a food lover’s chronicle of all things culinary

Emulsion Sauces (Part 2 of 6)

June 20th, 2006

When Auguste Escoffier reclassified Caréme’s mother sauces, he replaced Allemande with egg-based emulsions and called them Hollandaise and Mayonnaise. In fact, this Mother Sauce encompasses all of the emulsified sauces such as Béarnaise, Russian salad dressing, and Aioli. An emulsion is a mixture of two unblendable substances. The emulsion sauces are mixtures of oil and water stabilized with egg yolk lecithin.

There are a number of disputed theories as to the origin of Mayonnaise. One story states the sauce was made by the chef of Louis François Armand du Plessis, duc de Richelieu in 1756, to celebrate the Duke’s victory over the British at the port of Mahon. Thus, sauce from Mahon is “sauce mahonnaise”. Antonin Caréme once speculated the name was derived from the French word manier, meaning to handle, feel, ply. It seems Caréme was struggling to come up with an etymology for the sauce. The more credible theory is that sauce Mayonnaise was originally named for Charles of Lorraine, Duke of Mayenne. The sauce may have been christened Mayennaise after he took the time to finish his chicken with cold sauce before being defeated by Henri IV in the Battle of Arques, 1589.

Hollandaise does not date as far back as Mayonnaise might. It was first seen in a cookbook by Mrs. Isabella Beeton in 1861. Alan Davidison, a renowned food writer, noted a “sauce á la hollandoise” from François Marin’s Dons de Comus (1758), but since that sauce included butter, flour, bouillon, and herbs, and no egg yolks, it is said to have Dutch, but is not what we know Hollandaise to be today. In 1651, François Pierre de La Varenne published a recipe calling for “good fresh butter, a little vinegar, salt, nutmeg, and an egg yolk to bind the sauce; take care that it does not curdle.” This would seem to be Hollandaise, but was never labeled as such.

Making Mayonnaise

  • 2 egg yolks
  • 1 tbsp Dijon mustard
  • 1 3/4 cup vegetable oil
  • 1 tbsp white wine vinegar
  • salt and pepper to taste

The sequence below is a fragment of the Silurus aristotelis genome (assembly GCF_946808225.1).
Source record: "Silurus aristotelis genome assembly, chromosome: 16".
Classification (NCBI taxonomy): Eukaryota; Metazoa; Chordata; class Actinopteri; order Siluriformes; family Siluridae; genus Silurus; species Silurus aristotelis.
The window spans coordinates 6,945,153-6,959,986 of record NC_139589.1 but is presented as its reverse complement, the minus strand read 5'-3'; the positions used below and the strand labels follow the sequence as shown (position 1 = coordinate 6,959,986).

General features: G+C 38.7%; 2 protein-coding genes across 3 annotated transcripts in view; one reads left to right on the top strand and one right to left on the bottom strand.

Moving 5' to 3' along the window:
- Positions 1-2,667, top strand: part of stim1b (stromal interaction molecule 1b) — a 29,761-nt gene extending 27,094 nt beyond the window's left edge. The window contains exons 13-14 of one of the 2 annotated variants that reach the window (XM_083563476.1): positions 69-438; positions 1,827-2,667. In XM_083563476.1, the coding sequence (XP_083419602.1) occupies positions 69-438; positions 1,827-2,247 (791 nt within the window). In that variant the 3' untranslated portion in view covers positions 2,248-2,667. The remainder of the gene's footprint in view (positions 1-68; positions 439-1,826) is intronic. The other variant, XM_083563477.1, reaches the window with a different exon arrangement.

Bring all ingredients to room temperature. Combine the egg yolks, mustard, salt and pepper in a bowl and beat well with a small wire whisk. Whisking continuously, add about a half cup of the oil, drop by drop until the mayonnaise has thickened and emulsified. Then whisk in the remaining oil in a thin, slow stream until the mayonnaise is smooth and thick. Whisk in the vinegar, add salt and pepper to taste.

If the sauce breaks, whisk in a teaspoon of cold water. If the sauce remains broken, whisk a teaspoon of the broken mayonnaise into a teaspoon of mustard in a warm dry bowl until creamy, then whisk in the remaining mayonnaise.

To make tartar sauce, add a tablespoon of pickle relish, a tablespoon of minced onion, and two tablespoons of lemon juice to one cup of mayonnaise.

To make Aioli, substitute garlic paste for the mustard and use olive oil instead of vegetable oil.

To make a good french fry dip, mix one part ketchup with two parts mayonnaise.

Making Hollandaise

  • 2 tbsp lemon juice
  • 4 tbsp boiling water
  • 3 large egg yolks
  • 1/2 cup unsalted butter
  • 1/4 tsp cayenne
  • 1/2 tsp salt

Melt the butter and keep it warm.

Heat the lemon juice until just warmed. Have a small saucepan with boiling water and a measuring tablespoon ready at hand.

Place the top of a thin-bottomed metal mixing bowl over, not in, a saucepan of simmering hot water. Place the egg yolks in the mixing bowl and whisk until they begin to thicken. Add one tablespoon of the boiling water. Continue to beat the sauce until it beings to thicken. Repeat with remaining water, one tablespoon at a time, beating the mixture after each addition.

Add the warmed lemon juice and remove from heat. Beat the sauce briskly with a wire whisk. Continue to beat the mixture as you slowly pour in the melted butter. Add the salt and cayenne and beat until thick. Serve immediately.

To make Bearnaise sauce, substitute lemon juice for one tablespoon tarragon vinegar and one tablespoon sherry vinegar and add 1 finely chopped shallot. Season with 1 tablespoon fresh tarragon, chopped and one tablespoon fresh parsley, chopped.

Entry Filed under: History,How To,Sauce

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